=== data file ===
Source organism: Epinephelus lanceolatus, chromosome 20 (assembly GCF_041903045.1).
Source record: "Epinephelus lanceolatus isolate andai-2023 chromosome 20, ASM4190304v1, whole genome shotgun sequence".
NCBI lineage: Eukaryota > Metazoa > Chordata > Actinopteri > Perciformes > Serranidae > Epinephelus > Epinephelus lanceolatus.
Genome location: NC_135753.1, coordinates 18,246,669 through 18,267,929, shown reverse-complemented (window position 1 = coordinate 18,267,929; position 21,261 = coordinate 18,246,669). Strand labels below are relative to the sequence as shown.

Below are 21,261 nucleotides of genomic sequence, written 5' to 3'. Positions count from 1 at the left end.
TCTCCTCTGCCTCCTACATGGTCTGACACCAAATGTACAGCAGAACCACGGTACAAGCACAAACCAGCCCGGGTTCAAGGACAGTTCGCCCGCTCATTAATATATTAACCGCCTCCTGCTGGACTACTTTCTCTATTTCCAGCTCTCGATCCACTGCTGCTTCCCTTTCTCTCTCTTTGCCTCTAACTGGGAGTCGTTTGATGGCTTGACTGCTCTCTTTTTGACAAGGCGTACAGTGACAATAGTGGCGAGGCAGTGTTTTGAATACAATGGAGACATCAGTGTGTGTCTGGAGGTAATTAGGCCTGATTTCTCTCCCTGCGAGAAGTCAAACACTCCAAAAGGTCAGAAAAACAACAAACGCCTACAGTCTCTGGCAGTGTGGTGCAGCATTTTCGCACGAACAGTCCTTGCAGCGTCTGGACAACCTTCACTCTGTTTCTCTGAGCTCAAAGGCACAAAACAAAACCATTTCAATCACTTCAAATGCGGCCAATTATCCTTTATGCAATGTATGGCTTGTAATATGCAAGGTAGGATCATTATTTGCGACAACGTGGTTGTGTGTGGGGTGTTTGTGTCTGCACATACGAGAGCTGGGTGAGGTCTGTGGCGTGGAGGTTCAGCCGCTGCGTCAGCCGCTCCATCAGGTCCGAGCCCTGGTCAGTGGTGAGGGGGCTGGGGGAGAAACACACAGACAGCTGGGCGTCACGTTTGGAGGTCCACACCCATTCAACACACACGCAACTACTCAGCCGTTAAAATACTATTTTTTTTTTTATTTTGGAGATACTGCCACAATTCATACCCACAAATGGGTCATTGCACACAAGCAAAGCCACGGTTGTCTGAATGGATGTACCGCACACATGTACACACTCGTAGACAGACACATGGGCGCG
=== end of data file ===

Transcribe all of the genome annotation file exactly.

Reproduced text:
Source organism: Epinephelus lanceolatus, chromosome 20 (assembly GCF_041903045.1).
Source record: "Epinephelus lanceolatus isolate andai-2023 chromosome 20, ASM4190304v1, whole genome shotgun sequence".
NCBI lineage: Eukaryota > Metazoa > Chordata > Actinopteri > Perciformes > Serranidae > Epinephelus > Epinephelus lanceolatus.
Genome location: NC_135753.1, coordinates 18,246,669 through 18,267,929, shown reverse-complemented (window position 1 = coordinate 18,267,929; position 21,261 = coordinate 18,246,669). Strand labels below are relative to the sequence as shown.

Below are 21,261 nucleotides of genomic sequence, written 5' to 3'. Positions count from 1 at the left end.
TCTCCTCTGCCTCCTACATGGTCTGACACCAAATGTACAGCAGAACCACGGTACAAGCACAAACCAGCCCGGGTTCAAGGACAGTTCGCCCGCTCATTAATATATTAACCGCCTCCTGCTGGACTACTTTCTCTATTTCCAGCTCTCGATCCACTGCTGCTTCCCTTTCTCTCTCTTTGCCTCTAACTGGGAGTCGTTTGATGGCTTGACTGCTCTCTTTTTGACAAGGCGTACAGTGACAATAGTGGCGAGGCAGTGTTTTGAATACAATGGAGACATCAGTGTGTGTCTGGAGGTAATTAGGCCTGATTTCTCTCCCTGCGAGAAGTCAAACACTCCAAAAGGTCAGAAAAACAACAAACGCCTACAGTCTCTGGCAGTGTGGTGCAGCATTTTCGCACGAACAGTCCTTGCAGCGTCTGGACAACCTTCACTCTGTTTCTCTGAGCTCAAAGGCACAAAACAAAACCATTTCAATCACTTCAAATGCGGCCAATTATCCTTTATGCAATGTATGGCTTGTAATATGCAAGGTAGGATCATTATTTGCGACAACGTGGTTGTGTGTGGGGTGTTTGTGTCTGCACATACGAGAGCTGGGTGAGGTCTGTGGCGTGGAGGTTCAGCCGCTGCGTCAGCCGCTCCATCAGGTCCGAGCCCTGGTCAGTGGTGAGGGGGCTGGGGGAGAAACACACAGACAGCTGGGCGTCACGTTTGGAGGTCCACACCCATTCAACACACACGCAACTACTCAGCCGTTAAAATACTATTTTTTTTTTTATTTTGGAGATACTGCCACAATTCATACCCACAAATGGGTCATTGCACACAAGCAAAGCCACGGTTGTCTGAATGGATGTACCGCACACATGTACACACTCGTAGACAGACACATGGGCGCG